While it remains illegal at the federal level to possess, sell or use weed or paraphernalia anywhere in the United States, many state laws differ on the legality of recreational or medicinal use of marijuana and paraphernalia.
U.S. drug paraphernalia laws can be very confusing to understand, but it is important to be aware of them if traveling with or purchasing cannabis paraphernalia.
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The federal government has defined paraphernalia as “any equipment, product, or material of any kind that is primarily intended or designed for use in manufacturing, compounding, converting, concealing, producing, producing, processing, preparing, injecting, ingesting, inhaling, or otherwise introducing into the human body a controlled substance.”
There is a loophole in this definition that allows bongs, grinders, pipes, and many other smoking accessories to be sold and purchased with less fear of prosecution, and the key term is “controlled substance.”
The term “Tobacco Use Only” is popping up all over the country in storefronts where paraphernalia is sold; “bong” is being replaced by the term “water pipe.” Store owners make it clear to customers, and to the government, that they are not selling items to aid the use or consumption of marijuana, which is still considered an illegal substance in many places. Rather, these items are marketed for use with tobacco or hookah products, both of which are completely legal substances anywhere in the US.
The trick to this loophole is that it only works with clean pieces of paraphernalia, and even then it can be left to interpretation, depending on how strict the area you are in.
Neither buyer nor seller can reference items in relation to weed or for use with weed, a mistake many buyers make before they are asked to leave a store.
Be aware of where you are. If you’re in California or Colorado, places famous for their legalization laws, the chances of getting into any serious trouble are probably slim. Conversely, being in a place known for its anti-marijuana legislation, such as Utah or Alabama, could have much more serious consequences for people caught with paraphernalia.
The Federal Controlled Substances Act of 1970 establishes federal regulations governing the production, distribution, and possession of cannabis and other narcotics. The law states that any substance containing more than 0.3% THC (tetrahydrocannabinol) is considered a controlled substance and is therefore subject to federal law.
Unfortunately and by transitivity, this means that the production and distribution of certain cannabis consumption accessories, such as pipes and bongs, is prohibited by federal law.
On the other hand, there is the 2018 Farm Bill, also known as the Farm Bill, legalized the production and sale of industrial hemp in the United States.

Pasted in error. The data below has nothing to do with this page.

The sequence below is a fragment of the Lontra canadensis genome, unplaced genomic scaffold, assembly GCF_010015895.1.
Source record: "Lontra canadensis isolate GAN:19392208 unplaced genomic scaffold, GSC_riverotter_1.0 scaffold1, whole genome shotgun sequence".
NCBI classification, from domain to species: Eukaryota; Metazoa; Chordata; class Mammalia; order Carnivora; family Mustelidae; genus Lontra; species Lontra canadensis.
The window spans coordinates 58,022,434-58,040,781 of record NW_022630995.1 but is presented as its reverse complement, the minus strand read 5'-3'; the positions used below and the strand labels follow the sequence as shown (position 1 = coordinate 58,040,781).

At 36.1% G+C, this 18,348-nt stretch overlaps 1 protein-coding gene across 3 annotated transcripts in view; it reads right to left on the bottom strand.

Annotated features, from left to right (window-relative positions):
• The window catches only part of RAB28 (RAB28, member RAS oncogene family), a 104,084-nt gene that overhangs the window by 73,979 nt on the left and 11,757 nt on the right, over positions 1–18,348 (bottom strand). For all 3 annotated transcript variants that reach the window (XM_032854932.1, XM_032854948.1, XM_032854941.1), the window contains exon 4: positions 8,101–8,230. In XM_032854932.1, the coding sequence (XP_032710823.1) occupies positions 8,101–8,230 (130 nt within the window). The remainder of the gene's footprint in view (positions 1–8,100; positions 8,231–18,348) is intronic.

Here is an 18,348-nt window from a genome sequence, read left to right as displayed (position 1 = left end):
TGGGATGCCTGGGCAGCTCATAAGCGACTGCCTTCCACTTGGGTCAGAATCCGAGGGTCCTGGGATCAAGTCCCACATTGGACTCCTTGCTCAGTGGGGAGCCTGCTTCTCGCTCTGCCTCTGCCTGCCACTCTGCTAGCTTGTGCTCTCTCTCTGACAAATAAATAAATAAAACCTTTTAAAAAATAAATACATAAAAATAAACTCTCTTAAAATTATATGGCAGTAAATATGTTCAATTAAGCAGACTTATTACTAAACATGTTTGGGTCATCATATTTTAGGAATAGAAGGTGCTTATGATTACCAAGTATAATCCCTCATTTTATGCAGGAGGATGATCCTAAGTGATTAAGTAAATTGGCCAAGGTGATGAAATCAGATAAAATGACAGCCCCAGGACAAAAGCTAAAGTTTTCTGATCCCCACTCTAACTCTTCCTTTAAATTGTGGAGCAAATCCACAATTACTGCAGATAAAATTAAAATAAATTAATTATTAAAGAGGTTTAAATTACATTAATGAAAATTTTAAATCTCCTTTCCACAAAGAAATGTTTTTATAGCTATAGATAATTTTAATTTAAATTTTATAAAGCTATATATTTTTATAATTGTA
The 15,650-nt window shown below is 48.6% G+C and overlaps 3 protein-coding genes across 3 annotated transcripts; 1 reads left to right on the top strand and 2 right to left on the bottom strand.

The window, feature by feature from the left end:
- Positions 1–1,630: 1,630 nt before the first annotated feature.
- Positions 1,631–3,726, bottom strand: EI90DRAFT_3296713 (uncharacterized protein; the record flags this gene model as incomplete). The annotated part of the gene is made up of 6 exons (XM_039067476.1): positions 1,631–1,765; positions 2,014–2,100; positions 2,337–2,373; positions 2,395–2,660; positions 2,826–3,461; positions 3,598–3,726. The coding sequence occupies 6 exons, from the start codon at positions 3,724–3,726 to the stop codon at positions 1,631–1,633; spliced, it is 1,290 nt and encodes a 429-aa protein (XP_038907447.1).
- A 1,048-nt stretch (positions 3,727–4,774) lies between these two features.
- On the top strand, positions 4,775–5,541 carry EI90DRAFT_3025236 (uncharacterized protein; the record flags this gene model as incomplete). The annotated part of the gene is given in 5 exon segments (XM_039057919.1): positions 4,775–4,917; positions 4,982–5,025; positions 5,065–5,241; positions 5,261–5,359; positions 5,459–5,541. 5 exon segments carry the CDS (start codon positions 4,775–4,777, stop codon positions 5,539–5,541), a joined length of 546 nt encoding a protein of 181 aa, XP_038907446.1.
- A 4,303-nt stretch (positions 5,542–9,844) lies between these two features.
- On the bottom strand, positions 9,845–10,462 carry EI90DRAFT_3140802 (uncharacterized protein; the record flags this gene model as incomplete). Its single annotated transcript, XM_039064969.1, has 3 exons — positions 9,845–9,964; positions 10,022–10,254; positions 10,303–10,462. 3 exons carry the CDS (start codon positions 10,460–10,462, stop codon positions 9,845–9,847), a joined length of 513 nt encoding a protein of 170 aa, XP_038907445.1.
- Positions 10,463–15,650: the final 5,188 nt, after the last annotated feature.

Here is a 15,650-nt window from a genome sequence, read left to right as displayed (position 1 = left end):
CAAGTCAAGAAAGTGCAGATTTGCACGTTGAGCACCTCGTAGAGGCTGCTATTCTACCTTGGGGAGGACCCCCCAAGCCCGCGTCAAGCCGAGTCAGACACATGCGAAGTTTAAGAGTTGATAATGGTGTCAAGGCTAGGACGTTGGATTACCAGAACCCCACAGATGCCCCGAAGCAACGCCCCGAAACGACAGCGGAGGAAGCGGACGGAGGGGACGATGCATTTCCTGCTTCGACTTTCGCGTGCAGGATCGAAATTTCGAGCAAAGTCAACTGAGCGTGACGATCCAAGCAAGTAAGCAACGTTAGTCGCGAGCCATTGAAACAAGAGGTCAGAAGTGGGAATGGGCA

This law also allowed the use of hemp derivatives, such as CBD, as long as they contain less than 0.3% THC. This means that certain accessories for cannabis consumption, such as vaporizers and CBD oils, are allowed by federal law.
As you can see, here we start with the gray areas where it is not so clear what is legal and what is not when it comes to cannabis paraphernalia.
Federal regulations can be very confusing, let alone when we start to dive into state and local regulations.
While as mentioned above, some federal laws may prohibit certain cannabis paraphernalia, states have the authority to establish their own regulations.
This means that the legality of certain accessories for cannabis consumption may vary from state to state. For example, in some states, pipes and bongs can be sold, while in others, these accessories are prohibited.
Usually the states that are more advanced with cannabis legalization are those that tend to give more freedom for accessories alike. Although it never hurts to check the laws of each state before doing anything.
Photo by Jonathan Coward / Herb
Simple possession of paraphernalia is not a federal offense in principle. However, under some state laws, merely possessing or having these items is illegal.
Police can check for drug residue, and if it is clear that the item was used to smoke illegal substances, that person may face drug paraphernalia charges.
According to the drug paraphernalia statute, it states that it is unlawful for any person to:
You may be wondering what drug paraphernalia looks like, some of the most popular are:
While traveling, it is best to keep any paraphernalia clean. This way, if you are caught with anything, there is less chance of being criminally charged; you can also say it is for tobacco use only.
Flying with marijuana or paraphernalia is never advisable. Although airports do not conduct specific checks for weed or paraphernalia, many areas have police K-9 units and, in most cases, they can and will detect marijuana.
Most states consider possession of paraphernalia to be a misdemeanor, but habitual offenders or extreme situations can result in more serious charges or even jail time.
In many cases, the severity of the charges will be determined by the law enforcement officer who catches you with the illegal item. Therefore, always act coolly, calmly and intelligently.
The best way to protect yourself, whether traveling or at home, is to keep items clean and put away when not in use. Always inform yourself of the specific state laws in your locality before traveling or purchasing paraphernalia.
Under federal law, the maximum penalty for selling paraphernalia is three years plus a fine. Depending on state law, penalties may vary.
While most states treat the distribution of paraphernalia as a misdemeanor, some punish it as a felony if it involves the sale of items to minors.
Our recommendation is that you always check the laws of the place where you are or intend to go, so you will avoid possible problems with the authority.